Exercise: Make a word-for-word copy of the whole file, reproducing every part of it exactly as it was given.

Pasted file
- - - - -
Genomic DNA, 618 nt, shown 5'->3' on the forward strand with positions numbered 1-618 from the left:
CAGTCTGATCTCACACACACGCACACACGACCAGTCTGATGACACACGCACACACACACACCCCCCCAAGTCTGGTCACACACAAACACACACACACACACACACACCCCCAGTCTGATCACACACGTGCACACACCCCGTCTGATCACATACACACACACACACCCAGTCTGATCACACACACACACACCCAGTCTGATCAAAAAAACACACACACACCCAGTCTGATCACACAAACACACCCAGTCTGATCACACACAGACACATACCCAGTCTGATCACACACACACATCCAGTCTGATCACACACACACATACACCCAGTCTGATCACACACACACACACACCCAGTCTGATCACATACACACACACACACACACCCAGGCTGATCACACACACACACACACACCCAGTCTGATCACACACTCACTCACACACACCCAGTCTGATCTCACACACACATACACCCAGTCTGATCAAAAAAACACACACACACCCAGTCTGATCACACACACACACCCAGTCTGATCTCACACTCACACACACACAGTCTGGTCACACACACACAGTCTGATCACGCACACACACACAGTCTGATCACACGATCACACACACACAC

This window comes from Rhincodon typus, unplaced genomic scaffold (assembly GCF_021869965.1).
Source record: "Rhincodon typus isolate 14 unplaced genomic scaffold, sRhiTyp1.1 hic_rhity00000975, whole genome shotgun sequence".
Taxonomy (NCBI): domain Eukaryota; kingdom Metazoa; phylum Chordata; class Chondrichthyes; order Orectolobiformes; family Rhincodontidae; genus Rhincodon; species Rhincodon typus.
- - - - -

Genomic DNA, 618 nt, shown 5'->3' on the forward strand with positions numbered 1-618 from the left:
CAGTCTGATCTCACACACACGCACACACGACCAGTCTGATGACACACGCACACACACACACCCCCCCAAGTCTGGTCACACACAAACACACACACACACACACACACCCCCAGTCTGATCACACACGTGCACACACCCCGTCTGATCACATACACACACACACACCCAGTCTGATCACACACACACACACCCAGTCTGATCAAAAAAACACACACACACCCAGTCTGATCACACAAACACACCCAGTCTGATCACACACAGACACATACCCAGTCTGATCACACACACACATCCAGTCTGATCACACACACACATACACCCAGTCTGATCACACACACACACACACCCAGTCTGATCACATACACACACACACACACACCCAGGCTGATCACACACACACACACACACCCAGTCTGATCACACACTCACTCACACACACCCAGTCTGATCTCACACACACATACACCCAGTCTGATCAAAAAAACACACACACACCCAGTCTGATCACACACACACACCCAGTCTGATCTCACACTCACACACACACAGTCTGGTCACACACACACAGTCTGATCACGCACACACACACAGTCTGATCACACGATCACACACACACAC

This window comes from Rhincodon typus, unplaced genomic scaffold (assembly GCF_021869965.1).
Source record: "Rhincodon typus isolate 14 unplaced genomic scaffold, sRhiTyp1.1 hic_rhity00000975, whole genome shotgun sequence".
Taxonomy (NCBI): domain Eukaryota; kingdom Metazoa; phylum Chordata; class Chondrichthyes; order Orectolobiformes; family Rhincodontidae; genus Rhincodon; species Rhincodon typus.